With each day come new opportunities; to make things right, take life a bit more seriously or even to make life changing decisions. A lot of people recognize this, some others claim they do, while only a few actually act on it.
Emily Chebet Muge is one of the exceptional few; born in Ainamoi in the Bomet District, a small settlement in Kenya’s Rift Valley Province on February 1986, Emily refused to be burdened or distracted by the circumstances of her birth, instead she kept her eyes on the goal and would not look back. She was greatly inspired after watching the success of her mentor Cheptanui Kilel (an exceptional Kenyan runner), which propelled her to make the unimaginable decision to leave school and pursue her dream; defying the common proclivity.
Emily made her first international appearance in the junior race at the 2003 IAAF World Cross Country Championships, where she finished in fifth place and won the junior team silver medal alongside her competitor Peninah Jepchumba. She competed at meetings in Spain and Portugal in 2004, running in the 1500 metres, 3000 metres and some 10K races. In 2005, she missed a place on the national team in cross-country but later set a 3000 m best of 8:53.46 minutes at the Meeting Gaz de France in Paris. After taking second place at the Kenyan Athletics Championships, she had her first senior podium finish at the 2006 African Championships, where she was the bronze medalist behind fellow Kenyans Edith Masai and Isabella Ochichi. 2007 was not exactly easy for the track princess as she could not finish in the heat of Mombasa at the 2007 IAAF World Cross Country Championships 2007, but she eventually won the 10,000 meter race. In her final outing of the year she helped Kenya get to the second place at the Chiba Ekiden Relay, having run the 5 km race.
In 2010 she had a major breakthrough when she won the senior women’s race at the 2010 IAAF World Cross Country Championships, 2010, out-sprinting Linet Masai (the world champion on the track at the time). This win gave her, her first major world title. Emily finished second in the 2010 Bay of Breakers and then broke the course record at the Freihofer’s Run for Women 5K race; her six second improvement on the record was the greatest ever in the race’s history. Although she was defeated at the NYRR Newyork Mini 10K by national rival Linet Masai, she still finished as the runner-up with a time of 31:13. She also ran in the 15K race at the Istanbul Eurasia Marathon competition and won with a minute to spare over runner-up Belaynesh Oliira. She returned to the grassy Spanish circuit in November but was defeated by a large margin at the Cross de Atapuerca by Genzebe Dibaba.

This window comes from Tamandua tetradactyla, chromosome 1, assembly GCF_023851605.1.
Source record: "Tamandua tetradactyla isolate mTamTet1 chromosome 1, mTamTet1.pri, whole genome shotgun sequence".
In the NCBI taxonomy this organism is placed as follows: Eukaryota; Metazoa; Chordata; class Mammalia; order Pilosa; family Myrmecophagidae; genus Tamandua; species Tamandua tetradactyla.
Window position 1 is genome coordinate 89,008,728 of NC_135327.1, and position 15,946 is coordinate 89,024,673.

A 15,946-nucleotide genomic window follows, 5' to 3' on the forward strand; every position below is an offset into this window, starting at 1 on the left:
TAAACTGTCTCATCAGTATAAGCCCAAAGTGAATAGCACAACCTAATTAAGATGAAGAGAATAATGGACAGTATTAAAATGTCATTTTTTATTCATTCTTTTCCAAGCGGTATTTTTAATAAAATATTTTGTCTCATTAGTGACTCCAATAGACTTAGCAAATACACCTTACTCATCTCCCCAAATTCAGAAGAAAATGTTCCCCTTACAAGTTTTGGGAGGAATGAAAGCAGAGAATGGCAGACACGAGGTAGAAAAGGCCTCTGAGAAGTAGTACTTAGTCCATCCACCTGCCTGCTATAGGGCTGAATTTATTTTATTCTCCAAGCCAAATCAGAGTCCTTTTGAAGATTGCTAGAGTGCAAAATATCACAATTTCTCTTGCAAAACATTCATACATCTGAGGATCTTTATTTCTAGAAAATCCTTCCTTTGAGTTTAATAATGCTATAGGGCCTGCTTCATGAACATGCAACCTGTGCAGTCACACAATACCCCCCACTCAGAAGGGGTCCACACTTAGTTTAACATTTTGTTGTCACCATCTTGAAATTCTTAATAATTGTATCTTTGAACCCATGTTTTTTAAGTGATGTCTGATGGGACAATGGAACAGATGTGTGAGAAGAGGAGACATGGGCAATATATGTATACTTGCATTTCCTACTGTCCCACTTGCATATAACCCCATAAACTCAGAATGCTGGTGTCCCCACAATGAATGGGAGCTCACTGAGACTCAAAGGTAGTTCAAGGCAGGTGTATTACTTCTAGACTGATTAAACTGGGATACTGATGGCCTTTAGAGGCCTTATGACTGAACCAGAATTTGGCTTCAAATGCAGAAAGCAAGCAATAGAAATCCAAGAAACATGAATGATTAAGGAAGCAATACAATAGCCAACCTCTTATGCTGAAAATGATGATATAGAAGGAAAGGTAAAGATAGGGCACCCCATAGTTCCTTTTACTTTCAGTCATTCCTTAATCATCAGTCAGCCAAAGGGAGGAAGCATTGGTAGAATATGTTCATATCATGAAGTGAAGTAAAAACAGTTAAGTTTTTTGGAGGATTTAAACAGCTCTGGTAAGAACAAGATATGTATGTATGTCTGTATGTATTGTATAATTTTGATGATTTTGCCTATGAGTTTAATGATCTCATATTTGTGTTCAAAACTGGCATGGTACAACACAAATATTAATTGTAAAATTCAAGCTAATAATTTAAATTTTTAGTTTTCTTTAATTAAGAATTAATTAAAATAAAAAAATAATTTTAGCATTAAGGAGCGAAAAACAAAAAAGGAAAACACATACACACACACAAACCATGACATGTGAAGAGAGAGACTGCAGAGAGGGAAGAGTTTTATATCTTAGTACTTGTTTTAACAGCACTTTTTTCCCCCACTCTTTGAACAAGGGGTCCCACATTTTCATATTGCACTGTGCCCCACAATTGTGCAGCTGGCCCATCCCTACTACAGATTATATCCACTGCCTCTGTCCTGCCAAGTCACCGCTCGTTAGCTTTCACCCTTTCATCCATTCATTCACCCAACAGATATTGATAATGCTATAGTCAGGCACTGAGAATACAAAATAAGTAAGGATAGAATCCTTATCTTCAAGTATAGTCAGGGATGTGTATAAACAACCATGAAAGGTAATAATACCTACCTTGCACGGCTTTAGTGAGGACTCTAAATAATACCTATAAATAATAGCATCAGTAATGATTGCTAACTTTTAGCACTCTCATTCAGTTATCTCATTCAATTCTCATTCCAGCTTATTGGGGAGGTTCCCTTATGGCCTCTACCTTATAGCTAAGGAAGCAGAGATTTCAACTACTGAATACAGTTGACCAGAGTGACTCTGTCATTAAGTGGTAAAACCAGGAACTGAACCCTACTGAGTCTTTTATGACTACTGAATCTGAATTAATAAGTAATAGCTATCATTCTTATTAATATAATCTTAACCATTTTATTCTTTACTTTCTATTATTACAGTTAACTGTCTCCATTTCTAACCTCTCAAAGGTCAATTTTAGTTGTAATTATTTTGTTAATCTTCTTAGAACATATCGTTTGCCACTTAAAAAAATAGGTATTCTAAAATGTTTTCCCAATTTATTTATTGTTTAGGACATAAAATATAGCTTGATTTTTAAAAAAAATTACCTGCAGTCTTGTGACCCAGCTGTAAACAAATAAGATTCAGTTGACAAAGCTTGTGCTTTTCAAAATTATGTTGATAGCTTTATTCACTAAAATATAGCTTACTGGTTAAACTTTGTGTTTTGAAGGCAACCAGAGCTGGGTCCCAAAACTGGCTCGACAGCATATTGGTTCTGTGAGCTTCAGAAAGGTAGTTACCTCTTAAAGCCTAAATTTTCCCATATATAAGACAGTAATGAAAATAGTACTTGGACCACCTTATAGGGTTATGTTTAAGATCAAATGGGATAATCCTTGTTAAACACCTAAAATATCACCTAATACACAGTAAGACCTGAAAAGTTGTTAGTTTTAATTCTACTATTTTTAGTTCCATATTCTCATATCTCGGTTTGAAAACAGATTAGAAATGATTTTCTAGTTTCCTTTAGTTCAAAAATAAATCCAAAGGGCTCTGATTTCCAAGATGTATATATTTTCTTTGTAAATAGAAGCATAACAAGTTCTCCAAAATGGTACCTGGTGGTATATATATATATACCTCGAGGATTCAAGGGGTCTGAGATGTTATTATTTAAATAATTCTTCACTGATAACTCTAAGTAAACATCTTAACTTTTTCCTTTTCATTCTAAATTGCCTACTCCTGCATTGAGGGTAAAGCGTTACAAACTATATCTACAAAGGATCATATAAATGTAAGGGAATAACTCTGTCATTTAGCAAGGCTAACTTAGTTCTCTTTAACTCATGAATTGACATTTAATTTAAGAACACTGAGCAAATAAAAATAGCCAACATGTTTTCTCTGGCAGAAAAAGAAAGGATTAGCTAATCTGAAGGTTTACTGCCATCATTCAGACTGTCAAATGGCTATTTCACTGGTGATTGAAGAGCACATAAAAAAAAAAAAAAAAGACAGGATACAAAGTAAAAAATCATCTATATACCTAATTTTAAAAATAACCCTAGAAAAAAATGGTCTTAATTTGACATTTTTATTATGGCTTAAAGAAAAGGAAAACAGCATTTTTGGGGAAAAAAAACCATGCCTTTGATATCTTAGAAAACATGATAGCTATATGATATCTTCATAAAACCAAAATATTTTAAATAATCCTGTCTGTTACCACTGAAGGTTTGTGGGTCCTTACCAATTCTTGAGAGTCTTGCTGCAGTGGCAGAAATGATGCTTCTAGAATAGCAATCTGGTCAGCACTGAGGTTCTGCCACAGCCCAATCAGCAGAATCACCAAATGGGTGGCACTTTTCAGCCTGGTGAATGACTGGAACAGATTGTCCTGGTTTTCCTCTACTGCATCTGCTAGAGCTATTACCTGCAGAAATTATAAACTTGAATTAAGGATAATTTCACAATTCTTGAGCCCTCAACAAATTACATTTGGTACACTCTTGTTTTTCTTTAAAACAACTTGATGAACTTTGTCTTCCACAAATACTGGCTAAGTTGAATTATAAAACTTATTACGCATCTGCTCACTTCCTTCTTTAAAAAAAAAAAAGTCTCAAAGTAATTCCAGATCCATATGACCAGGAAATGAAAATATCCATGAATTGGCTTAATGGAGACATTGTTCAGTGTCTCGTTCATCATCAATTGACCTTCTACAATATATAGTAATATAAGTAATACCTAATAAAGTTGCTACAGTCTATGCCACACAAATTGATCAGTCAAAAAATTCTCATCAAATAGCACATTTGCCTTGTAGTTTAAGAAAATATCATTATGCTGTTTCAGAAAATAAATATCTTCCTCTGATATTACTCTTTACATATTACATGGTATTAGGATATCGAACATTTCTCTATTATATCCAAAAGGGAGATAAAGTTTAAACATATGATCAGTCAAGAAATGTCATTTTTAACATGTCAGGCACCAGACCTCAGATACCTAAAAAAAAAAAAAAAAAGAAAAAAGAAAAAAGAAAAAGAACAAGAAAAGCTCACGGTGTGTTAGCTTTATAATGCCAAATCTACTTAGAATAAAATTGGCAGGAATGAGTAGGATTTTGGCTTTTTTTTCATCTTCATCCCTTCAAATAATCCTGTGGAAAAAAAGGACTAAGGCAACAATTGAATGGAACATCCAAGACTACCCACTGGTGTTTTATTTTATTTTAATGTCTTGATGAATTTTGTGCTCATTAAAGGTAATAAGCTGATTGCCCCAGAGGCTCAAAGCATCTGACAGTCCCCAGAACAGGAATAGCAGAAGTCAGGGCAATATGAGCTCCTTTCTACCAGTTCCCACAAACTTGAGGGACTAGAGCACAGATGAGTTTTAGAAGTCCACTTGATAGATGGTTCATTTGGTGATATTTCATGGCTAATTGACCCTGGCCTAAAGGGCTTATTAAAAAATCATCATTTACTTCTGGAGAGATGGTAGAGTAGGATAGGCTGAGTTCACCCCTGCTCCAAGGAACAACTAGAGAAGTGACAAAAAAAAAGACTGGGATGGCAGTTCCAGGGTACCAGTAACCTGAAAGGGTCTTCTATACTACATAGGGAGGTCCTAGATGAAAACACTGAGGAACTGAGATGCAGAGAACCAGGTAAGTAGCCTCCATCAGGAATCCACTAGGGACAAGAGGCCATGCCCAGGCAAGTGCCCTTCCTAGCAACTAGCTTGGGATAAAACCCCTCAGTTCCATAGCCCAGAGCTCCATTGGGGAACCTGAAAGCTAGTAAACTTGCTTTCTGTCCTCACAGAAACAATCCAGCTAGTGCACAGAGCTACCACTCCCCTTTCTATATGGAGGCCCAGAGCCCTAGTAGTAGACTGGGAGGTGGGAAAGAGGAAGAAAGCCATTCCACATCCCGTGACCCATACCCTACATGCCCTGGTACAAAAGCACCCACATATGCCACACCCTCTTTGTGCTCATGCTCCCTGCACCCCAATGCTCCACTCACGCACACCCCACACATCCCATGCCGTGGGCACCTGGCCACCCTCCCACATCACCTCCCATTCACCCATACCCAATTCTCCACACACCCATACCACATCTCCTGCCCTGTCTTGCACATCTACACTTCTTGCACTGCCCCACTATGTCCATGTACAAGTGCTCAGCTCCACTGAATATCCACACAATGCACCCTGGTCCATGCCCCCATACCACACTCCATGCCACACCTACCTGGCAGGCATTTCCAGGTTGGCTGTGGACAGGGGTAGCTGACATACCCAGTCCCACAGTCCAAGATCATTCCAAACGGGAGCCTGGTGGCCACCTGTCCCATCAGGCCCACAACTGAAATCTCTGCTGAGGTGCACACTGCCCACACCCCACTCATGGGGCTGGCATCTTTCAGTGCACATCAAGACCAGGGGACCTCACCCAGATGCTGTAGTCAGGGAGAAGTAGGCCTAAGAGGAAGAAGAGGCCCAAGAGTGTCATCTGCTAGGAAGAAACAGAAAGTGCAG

2011 proved challenging for Emily, first she missed the chance to defend her World Cross title as she failed to finish at the Keyan Cross Country Championships. She was sixth at the Prague Half Marathon, setting a time of 1:12:00 hours for her debut outing over the distance. Emily competed in South America for the first time at the Bogota Half Marathon in August and took third place on the podium.
The budding champion was awarded the bronze medal and team title for Kenya at the 2012 African Cross Country Championships held in Cape Town but later the same year she had a knee injury that ruled her out of the track and field season, but she returned in August and had runner-up finishes at the Falmouth Road Race, Beach to Beacon 10K and the Tilburg 10K setting a best of 30:58 minutes at the latter.
In 2013 she placed fourth at the national cross-country trials but eventually went on to win her second world title at the 2013 IAAF World Cross Country Championships, beating off a challenge from Hiwot Ayalew to claim both the individual and team gold medals. And in June the same the same year, she won her second title at the Freihofer’s Women’s Run.
Emily came almost already made, yet she continues to improve. Her determination and self-discipline got her the world-class position. She is married to Edward Muge, who also serves as her coach and they have one daughter, Sarah Cherono.
© 2014 – 2017, Lovelyn Okafor. All rights reserved.